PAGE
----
After 50 days in the waters of Kiribati and the high seas, the expedition tagged 6387 tuna, a record for the number of tags deployed on an SPC tagging cruise in the Central Pacific since the tagging programme began in 2006. The expedition also collected biological samples from over 500 fish and genetic samples from 800 specimens.

With most international tourism shut down due to Covid-19, many Pacific island countries and territories are more dependent than ever on revenue from the US$6bn tuna fishing industry. Pamela Maru, Secretary of the Cook Islands', Ministry of Marine Resources, commented "Continued investment and work through the tuna tagging programme is critical for the Pacific region so we can then learn how to approach our fisheries management strategies and provide information to our industry about how they might have to organise their operations." Continue reading here (Source: EMTV).
WTO Deal on Fishing Subsidies Could Transform Global Seafood Trade

China’s distant-water fishing industry has “glorious achievements” to be proud of, according to the head of the state-sponsored lobby group representing the sector.

Speaking at the China International Fishery Cooperation Summit in Guangzhou recently, China Distant-Water Fishing Association Secretary General Huang Bao Shan said the development of the sector “has been orderly” and that it has invested in equipment upgrades that have modernized the fleet.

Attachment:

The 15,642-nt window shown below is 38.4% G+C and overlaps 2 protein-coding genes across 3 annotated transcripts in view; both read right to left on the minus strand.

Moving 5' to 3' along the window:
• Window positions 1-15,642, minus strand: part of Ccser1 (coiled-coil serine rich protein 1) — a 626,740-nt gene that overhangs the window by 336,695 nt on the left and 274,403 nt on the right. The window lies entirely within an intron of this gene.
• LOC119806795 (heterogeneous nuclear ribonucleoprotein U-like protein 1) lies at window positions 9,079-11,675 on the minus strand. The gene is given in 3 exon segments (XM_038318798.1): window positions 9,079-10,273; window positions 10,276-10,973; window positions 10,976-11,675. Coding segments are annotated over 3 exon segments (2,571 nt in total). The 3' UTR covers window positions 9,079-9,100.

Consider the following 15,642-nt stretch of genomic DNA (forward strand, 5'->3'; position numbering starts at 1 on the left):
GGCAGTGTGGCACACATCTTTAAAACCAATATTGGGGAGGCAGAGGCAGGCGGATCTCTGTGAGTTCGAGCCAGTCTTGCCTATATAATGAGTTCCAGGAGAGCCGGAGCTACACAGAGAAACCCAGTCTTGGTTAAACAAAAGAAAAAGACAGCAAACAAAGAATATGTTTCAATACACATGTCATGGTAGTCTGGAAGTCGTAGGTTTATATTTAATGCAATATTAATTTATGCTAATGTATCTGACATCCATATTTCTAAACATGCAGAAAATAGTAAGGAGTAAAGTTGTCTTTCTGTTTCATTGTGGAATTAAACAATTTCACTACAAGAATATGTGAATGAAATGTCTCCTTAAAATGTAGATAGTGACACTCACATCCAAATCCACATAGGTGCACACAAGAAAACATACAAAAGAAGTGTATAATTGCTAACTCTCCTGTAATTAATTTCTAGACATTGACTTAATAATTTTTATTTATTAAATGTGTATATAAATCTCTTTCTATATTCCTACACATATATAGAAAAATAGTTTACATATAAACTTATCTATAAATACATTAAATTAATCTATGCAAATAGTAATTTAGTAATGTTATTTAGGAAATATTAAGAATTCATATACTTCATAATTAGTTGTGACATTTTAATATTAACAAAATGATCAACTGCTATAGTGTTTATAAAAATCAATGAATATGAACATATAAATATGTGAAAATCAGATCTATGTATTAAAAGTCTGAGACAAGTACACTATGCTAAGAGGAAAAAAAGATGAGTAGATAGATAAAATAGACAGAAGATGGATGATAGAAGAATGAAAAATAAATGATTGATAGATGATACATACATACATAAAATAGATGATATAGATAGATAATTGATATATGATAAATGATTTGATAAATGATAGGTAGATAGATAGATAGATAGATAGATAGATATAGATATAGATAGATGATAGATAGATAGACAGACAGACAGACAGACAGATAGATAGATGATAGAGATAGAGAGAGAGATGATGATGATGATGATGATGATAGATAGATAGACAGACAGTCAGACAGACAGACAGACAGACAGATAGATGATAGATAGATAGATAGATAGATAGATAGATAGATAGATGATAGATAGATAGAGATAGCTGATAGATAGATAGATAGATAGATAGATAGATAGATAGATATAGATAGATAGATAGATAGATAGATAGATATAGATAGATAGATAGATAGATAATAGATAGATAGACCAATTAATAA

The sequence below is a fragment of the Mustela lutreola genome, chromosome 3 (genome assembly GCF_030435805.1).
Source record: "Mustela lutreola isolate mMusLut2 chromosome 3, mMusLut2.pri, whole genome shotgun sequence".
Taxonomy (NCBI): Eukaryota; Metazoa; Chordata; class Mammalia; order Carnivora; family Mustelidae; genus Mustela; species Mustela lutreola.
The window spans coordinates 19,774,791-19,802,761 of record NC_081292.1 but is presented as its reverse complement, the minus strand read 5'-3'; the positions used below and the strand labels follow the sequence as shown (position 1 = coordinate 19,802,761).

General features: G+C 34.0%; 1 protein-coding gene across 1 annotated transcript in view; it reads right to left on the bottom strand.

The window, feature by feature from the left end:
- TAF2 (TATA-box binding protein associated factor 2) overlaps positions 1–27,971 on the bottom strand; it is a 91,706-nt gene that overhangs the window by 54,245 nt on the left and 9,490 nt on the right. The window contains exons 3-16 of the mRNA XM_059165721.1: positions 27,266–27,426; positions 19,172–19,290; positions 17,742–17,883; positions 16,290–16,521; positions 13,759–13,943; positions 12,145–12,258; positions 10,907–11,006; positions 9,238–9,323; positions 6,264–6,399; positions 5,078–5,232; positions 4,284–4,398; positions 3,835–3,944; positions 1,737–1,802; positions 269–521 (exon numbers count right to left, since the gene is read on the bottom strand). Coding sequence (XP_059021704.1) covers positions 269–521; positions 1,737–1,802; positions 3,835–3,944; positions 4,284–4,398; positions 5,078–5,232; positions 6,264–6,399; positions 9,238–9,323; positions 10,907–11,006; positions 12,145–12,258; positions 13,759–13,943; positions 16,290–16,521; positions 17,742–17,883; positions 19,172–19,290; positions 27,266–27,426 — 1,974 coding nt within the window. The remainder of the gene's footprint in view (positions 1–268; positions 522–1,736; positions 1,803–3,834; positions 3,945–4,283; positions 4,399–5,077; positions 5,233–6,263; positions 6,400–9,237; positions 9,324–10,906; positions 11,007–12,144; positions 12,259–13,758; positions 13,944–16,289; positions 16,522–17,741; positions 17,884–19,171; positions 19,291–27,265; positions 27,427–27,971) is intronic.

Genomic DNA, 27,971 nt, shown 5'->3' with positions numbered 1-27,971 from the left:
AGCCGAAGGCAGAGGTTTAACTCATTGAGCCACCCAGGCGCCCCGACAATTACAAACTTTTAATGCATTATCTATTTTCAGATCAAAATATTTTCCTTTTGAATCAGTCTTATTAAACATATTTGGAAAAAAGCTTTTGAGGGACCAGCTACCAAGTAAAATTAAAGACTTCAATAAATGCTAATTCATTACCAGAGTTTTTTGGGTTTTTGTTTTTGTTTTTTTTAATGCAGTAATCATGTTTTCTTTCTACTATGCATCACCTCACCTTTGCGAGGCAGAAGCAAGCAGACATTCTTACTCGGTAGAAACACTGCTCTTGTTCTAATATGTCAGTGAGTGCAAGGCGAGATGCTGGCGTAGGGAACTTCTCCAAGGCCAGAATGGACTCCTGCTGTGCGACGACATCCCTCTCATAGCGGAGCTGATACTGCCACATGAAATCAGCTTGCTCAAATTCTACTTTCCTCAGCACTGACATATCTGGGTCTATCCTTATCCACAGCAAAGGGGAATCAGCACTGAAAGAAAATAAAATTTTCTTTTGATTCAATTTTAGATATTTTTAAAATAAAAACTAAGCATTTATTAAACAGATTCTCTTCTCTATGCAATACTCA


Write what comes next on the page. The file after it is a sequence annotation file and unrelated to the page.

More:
Huang has been seeking to influence China’s 14th Five-Year Plan so that further encouragement is given to the distant-water sector. Continue reading here (Source: SeafoodSource).
Evolution of the Fleet: A Closer Look at the Chinese Fishing Vessels off the Galapagos

A flurry of news stories in late July 2020 reported on the “discovery” of a “massive” fleet of Chinese fishing vessels in the waters off the Galapagos, which fluctuated to over 350 before the fleet finally left by mid-October to fish farther south. Yet the presence of the Chinese distant water fishing fleet in the area has been expanding for several years. Concerns over the fleet’s illegal, unreported, and unregulated (IUU) fishing have also grown, spurred by the August 2017 arrest of the FU YUAN YU LENG 999, a Chinese-flagged refrigerated vessel found in the Galapagos with roughly 3,000 tons of rare, near extinct or endangered species onboard, including 600 sharks.

Using data and insight from Windward, a predictive maritime intelligence platform, our analysis examines how this fishing phenomenon has evolved over time and who is behind this increasingly intensive fishing effort. We argue that this fishing activity is the outcome of China’s global fisheries strategy, including the generous subsidies provided to the industry. We examine the extent to which China may be engaging in IUU fishing, arguing that although the Chinese government has moved to curtail IUU fishing activities, several challenges remain. While the fleet appears to largely be operating legally, some behavior indicates exceptions. Furthermore, despite any seemingly technical compliance with existing laws and regulations, some of Chinese fishing activity falls into the “unreported” and “unregulated” categories and deserves careful consideration in terms of the sustainability of such operations. Continue reading here (Source: Center for International Maritime Security).